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  • A Living History

  • Much of the Oregon Shakespeare Festival's audio and visual archives will be available on the Internet by next year.
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  • Much of the Oregon Shakespeare Festival's audio and visual archives will be available on the Internet by next year.
    Historical material is being transferred to digital format to provide wider access and because the original film and tape is deteriorating with age.
    Funded by a $200,000 National Endowment for the Humanities grant, the project is now in its second year, with about 1,300 of the nearly 2,700 items already digitized. About two-thirds of the digitized materials will be accessible by the public on the Web. The remainder is covered by copyright and union agreements that do not allow general viewing.
    A separate website will be set up for the archives with a link through the main OSF site. Records and Reference Archivist Debra Griffith says the new website should be operational late this year or early next.
    "History made by voice is core to the festival," says Griffith. Interviews, radio productions done with NBC and other vocal material will be available, along with videos.
    At least one recording of every work in Shakespeare's canon will be available. Still format material will be shown when just audio recordings of productions are available.
    One surprise was the amount of film footage that is available from the late 1950s and early 1960s, says Griffith. There are also home movies that festival founder Angus Bowmer shot from the beginning in 1935.
    "Angus got the only known images of the original Elizabethan stage house under construction," says Griffith. "There's 'Romeo and Juliet' footage (from the second season) in color. It's just amazing.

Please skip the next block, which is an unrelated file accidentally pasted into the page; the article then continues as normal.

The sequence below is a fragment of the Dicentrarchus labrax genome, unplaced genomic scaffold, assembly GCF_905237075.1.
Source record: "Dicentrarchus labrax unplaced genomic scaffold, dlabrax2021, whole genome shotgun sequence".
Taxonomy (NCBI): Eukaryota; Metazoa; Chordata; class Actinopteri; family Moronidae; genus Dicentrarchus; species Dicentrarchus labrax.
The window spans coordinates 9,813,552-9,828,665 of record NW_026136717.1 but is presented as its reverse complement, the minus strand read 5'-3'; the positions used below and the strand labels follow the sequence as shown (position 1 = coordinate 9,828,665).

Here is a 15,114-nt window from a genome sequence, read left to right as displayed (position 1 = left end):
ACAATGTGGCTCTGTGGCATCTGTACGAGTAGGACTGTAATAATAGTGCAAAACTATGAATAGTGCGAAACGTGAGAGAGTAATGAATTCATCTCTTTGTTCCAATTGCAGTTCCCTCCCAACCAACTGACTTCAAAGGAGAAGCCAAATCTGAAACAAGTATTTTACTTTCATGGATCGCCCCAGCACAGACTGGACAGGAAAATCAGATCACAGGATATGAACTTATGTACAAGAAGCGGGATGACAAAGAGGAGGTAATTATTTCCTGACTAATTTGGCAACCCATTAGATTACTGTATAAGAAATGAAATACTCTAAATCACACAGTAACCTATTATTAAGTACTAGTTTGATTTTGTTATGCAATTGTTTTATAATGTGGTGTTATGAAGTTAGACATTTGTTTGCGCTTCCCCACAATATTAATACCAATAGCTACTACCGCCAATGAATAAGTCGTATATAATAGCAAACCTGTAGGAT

"Most of our films have very vague titles. Just about every one of them is very surprising," says Griffith. "I'm going through indexing them so we know what we have."
    Festival employees already make use of the archives but will be able to do so via computers rather than visiting the archives center.
    Producers may use the videos to help when casting upcoming plays, says Griffith. "It's a wonderful collection to see how an actor's skills have changed over time."
    Understudy actors will view videos of current plays to check on blocking and the timing of entrances and exits from scenes, says Griffith.
    Marketing and education departments will determine how they will utilize the website when it becomes operational, says festival Media and Communications Manager Amy Richard.
    Last year a panel used the archives to show what every Romeo looked like in every festival production of "Romeo and Juliet."
    "We hope to do more collaboration with the education department," says Griffith. "We have enough audio footage from various productions of single plays that it will be a significant resource for comparing how we have handled different productions."
    Carl Ritchie's 1996-99 audio archives project created a basis for much of the current effort. Ritchie acted at the festival in the 1950s and served in a variety of roles for more than 25 years. He was the first publicity director.
    Ritchie inventoried and organized more than 2,000 tapes.
    He also created a 900-page catalog complete with notes, as he had personal knowledge of many shows. The catalog will be available in its entirety on the website.
    "If there's a hum in the background, he's got notes about what that was," says Griffith.
    After a consultant recommended digitizing the material in 2007, OSF received a two-year grant to improve access. As part of the grant, 200 recordings were digitized as a test base.
    Tapes, film and video are shipped to a Pennsylvania company, where they are digitized and, in some cases, restored. The tapes are then returned to the festival.
    Tony Boom is a freelance writer living in Ashland. Reach him at tboomwriter@gmail.com.
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